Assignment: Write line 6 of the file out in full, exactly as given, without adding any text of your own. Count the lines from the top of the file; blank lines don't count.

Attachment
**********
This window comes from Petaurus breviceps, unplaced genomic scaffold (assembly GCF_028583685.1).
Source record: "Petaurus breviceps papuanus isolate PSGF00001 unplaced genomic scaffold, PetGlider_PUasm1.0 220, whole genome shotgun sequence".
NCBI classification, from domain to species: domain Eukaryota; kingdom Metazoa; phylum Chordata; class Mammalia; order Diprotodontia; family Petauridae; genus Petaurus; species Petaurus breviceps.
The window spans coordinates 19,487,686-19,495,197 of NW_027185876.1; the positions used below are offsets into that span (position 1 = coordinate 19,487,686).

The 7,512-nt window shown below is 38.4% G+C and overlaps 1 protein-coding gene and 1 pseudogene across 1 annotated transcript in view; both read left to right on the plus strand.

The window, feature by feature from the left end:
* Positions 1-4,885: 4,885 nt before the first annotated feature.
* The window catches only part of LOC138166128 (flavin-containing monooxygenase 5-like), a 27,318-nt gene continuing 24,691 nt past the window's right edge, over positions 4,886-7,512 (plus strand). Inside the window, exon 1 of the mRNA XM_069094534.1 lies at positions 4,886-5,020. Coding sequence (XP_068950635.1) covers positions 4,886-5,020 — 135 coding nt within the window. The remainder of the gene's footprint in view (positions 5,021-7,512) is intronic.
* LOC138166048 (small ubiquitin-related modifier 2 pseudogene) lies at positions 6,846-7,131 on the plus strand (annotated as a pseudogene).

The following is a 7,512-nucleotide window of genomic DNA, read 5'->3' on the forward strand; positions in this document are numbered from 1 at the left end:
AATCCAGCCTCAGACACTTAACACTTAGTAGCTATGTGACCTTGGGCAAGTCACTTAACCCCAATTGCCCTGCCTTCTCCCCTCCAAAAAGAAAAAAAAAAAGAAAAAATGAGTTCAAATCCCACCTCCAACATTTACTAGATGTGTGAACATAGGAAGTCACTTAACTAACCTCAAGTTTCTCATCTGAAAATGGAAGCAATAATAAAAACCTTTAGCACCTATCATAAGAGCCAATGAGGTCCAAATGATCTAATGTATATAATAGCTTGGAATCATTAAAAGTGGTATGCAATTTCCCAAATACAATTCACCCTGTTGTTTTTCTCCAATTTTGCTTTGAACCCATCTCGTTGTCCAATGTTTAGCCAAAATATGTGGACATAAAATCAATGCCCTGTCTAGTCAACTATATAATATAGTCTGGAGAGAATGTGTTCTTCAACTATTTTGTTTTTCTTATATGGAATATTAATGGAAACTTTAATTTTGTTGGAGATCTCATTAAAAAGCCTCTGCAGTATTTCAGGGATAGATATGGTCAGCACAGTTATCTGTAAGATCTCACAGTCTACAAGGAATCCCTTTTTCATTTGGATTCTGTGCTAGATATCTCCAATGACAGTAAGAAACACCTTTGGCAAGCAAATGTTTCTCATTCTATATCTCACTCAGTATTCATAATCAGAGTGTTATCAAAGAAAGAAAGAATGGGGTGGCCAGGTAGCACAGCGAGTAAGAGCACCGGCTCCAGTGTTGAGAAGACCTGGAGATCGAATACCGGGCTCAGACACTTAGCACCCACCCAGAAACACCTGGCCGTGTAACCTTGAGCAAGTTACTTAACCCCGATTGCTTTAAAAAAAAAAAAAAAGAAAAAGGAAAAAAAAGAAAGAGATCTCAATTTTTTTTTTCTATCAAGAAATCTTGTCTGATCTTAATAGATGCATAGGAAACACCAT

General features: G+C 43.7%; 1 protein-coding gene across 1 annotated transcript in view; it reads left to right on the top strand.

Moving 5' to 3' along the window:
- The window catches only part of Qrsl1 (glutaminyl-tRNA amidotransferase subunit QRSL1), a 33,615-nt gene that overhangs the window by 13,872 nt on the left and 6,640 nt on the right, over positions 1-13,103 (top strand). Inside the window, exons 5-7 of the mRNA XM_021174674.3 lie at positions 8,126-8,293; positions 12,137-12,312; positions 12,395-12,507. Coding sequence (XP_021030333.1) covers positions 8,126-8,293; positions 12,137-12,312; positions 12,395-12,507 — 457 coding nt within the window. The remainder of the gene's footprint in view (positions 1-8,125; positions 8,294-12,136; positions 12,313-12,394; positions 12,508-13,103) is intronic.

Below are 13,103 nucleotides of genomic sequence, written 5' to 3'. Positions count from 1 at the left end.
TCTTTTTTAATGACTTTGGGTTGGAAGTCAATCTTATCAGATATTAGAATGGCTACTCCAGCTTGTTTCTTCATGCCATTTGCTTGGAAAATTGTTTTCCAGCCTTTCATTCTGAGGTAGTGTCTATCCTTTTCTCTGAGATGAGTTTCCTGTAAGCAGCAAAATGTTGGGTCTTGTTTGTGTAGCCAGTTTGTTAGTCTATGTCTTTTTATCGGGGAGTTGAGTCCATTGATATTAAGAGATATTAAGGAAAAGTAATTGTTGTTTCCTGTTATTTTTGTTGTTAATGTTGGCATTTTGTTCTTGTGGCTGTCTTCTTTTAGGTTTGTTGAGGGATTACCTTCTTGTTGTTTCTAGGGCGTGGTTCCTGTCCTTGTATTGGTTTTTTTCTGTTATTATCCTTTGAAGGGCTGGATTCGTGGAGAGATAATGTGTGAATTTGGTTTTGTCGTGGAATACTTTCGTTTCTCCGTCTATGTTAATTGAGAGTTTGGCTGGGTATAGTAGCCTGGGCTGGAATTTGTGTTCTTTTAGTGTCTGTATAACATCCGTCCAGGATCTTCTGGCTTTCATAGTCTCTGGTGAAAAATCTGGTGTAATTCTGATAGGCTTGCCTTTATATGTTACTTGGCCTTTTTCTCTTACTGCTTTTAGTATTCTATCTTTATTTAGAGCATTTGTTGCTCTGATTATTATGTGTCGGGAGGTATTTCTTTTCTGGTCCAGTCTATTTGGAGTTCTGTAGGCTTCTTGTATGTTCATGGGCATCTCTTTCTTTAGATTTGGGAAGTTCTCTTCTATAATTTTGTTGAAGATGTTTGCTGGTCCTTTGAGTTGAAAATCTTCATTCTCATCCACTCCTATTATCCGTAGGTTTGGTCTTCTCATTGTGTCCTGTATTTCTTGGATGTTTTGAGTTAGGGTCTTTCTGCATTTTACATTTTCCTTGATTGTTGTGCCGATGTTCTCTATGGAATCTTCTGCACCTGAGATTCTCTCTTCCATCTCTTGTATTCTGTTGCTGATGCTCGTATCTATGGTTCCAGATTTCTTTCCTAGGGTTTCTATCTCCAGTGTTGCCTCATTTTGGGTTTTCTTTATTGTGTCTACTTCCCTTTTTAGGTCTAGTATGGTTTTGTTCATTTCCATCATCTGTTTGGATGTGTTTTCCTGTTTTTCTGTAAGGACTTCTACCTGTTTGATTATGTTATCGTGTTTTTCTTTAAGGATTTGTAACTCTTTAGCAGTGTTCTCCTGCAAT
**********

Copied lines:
The window, feature by feature from the left end: